Tuesday, March 25, 2014
Get Into The Wet Zone
Kurt Budliger gives us practical tips for creating dynamic coastal seascapes
Our affinity for and connection to the sea has been deeply rooted in our art and culture for hundreds, if not thousands, of years. In the United States alone, there are more than 95,000 miles of coastline, with approximately 39% of the U.S. population living in a coastal county. And, of course, many millions more flock to the shore to recreate and vacation every year. It's no wonder coastal landscapes are some of the most published images in print media and extremely popular in contests and online photo-sharing sites. However, photographing in this dynamic and ever-changing environment can be tricky business. Fortunately, there are several tips and strategies that can get you well on your way to creating the stunning coastal landscapes you've always dreamed of.
When the tide is low, the intertidal zone will be exposed, which can reveal intriguing tide pools, algae and barnacle-encrusted rocks that make interesting foreground elements for your wide-angle shots or perhaps intimate landscapes in their own right. However, when photographing fishing harbors, low tide can leave boats stranded on the exposed bottom, and if you had planned to shoot intimate reflections, you'll be sadly disappointed. A low tide early in the morning is a godsend for sandy beach shooters since the outgoing tide will have washed away unsightly footprints, leaving the sand in a pristine, untracked state. And shooting breaking waves along the rocky coast of Maine at high tide with a long lens can be tremendous fun. The bottom line is that whatever the tide is doing, the coast will look different and unique, and you just might have to adjust your vision to match the prevailing conditions.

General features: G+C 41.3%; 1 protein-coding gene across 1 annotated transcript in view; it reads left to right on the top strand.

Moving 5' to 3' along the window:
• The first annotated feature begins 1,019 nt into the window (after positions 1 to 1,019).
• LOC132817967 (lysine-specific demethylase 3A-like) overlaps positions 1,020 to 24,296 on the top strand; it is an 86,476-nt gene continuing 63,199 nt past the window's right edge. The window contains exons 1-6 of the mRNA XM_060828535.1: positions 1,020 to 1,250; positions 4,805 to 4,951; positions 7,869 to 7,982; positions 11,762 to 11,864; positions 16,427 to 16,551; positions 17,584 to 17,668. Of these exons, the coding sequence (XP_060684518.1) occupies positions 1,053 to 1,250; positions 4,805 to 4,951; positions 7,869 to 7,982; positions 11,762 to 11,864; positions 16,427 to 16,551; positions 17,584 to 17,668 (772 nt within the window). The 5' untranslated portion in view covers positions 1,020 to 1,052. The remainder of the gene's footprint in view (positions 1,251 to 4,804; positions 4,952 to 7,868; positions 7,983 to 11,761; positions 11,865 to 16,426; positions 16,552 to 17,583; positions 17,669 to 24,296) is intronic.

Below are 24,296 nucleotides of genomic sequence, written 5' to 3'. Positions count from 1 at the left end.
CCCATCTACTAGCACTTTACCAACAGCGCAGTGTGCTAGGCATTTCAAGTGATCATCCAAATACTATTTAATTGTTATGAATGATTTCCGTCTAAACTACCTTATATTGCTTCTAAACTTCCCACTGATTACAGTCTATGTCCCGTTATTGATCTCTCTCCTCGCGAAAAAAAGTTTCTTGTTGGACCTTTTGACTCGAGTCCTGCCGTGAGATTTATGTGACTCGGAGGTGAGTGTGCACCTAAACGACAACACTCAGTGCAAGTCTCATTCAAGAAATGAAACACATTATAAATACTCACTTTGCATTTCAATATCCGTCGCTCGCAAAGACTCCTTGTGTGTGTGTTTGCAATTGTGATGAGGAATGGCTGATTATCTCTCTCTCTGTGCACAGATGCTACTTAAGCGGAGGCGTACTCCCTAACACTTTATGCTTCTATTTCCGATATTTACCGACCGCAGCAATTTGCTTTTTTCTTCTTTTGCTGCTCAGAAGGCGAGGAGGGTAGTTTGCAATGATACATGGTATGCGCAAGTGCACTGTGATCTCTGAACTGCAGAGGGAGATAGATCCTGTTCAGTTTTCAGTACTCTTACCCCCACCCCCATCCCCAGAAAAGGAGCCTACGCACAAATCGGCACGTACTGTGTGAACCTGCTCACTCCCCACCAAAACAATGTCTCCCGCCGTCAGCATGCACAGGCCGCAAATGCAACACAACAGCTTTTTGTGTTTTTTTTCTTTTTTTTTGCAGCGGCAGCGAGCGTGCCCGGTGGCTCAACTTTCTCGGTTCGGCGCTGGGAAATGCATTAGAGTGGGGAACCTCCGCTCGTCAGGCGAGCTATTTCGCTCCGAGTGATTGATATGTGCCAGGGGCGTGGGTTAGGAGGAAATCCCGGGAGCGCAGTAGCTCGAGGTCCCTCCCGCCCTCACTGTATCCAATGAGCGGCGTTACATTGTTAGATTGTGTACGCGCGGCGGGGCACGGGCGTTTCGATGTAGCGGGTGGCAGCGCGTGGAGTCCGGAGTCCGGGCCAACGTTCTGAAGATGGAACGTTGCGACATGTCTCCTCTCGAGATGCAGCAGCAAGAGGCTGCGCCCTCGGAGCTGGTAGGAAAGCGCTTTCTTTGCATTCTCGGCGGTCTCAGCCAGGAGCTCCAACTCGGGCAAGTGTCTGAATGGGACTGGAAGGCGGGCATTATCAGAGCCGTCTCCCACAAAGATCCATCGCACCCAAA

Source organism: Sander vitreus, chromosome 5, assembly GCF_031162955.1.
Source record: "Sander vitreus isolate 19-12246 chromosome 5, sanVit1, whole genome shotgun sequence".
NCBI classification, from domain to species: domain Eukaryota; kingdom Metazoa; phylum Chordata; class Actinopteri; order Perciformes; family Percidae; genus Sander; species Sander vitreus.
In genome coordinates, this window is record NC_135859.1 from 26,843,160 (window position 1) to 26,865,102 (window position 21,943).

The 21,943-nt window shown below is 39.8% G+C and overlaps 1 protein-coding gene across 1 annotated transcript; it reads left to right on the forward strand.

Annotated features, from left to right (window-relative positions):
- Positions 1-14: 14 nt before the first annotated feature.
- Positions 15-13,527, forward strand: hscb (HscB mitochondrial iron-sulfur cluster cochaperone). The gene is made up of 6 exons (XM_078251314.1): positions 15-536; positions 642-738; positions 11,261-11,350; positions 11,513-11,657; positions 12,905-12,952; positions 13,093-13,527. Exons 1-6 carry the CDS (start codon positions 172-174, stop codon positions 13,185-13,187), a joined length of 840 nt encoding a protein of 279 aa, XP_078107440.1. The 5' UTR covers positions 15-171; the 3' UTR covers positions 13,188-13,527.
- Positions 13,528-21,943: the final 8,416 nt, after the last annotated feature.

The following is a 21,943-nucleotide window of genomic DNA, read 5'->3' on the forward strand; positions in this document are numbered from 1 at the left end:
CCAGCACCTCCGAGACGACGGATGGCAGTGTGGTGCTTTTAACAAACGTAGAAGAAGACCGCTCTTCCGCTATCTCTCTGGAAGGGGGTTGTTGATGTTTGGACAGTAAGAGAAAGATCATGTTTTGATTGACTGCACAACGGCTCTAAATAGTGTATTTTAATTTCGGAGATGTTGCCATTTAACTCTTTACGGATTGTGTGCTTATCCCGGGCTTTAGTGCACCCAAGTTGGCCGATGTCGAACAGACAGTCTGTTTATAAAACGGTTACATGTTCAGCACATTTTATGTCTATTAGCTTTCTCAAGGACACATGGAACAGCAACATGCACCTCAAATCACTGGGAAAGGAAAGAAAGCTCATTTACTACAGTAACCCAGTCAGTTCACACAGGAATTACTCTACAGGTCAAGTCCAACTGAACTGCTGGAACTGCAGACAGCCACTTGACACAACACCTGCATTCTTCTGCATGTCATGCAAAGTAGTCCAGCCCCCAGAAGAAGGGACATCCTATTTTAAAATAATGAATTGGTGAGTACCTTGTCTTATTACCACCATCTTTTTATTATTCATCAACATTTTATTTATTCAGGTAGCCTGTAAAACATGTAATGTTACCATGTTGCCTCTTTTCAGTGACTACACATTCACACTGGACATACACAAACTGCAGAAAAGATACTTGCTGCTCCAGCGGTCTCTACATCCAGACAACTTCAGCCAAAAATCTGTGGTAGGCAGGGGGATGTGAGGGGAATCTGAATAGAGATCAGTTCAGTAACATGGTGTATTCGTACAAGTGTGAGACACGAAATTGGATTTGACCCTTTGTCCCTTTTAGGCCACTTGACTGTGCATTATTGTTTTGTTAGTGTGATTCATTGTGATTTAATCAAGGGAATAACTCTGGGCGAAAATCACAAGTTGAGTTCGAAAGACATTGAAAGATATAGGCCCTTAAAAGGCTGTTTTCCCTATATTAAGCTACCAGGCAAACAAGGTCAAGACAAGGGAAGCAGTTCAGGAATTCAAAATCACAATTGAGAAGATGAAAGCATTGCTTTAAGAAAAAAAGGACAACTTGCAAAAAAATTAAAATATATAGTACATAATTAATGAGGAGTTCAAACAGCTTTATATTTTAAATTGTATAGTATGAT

Obviously, light and weather are extremely important variables in creating mood and atmosphere in our photographs, and they're no less important to the coastal landscape shooter. There's nothing quite like shooting sunrise along the rocky Atlantic coast in Acadia National Park or setting up to capture the last rays of the setting sun along the Pacific. But don't rule out shooting sunrise along the Pacific Coast or sunset in the East just because the sun will be at your back. While shooting in the direction of a rising or setting sun often yields dramatic results, the opposite direction can be just as good. For example, on the West Coast, features like sea stacks and rock outcrops are often portrayed in near silhouette when photographed at sunset. By contrast, early morning can provide an opportunity to photograph these features with sidelight, which highlights more texture and detail on the facades of these great monoliths.
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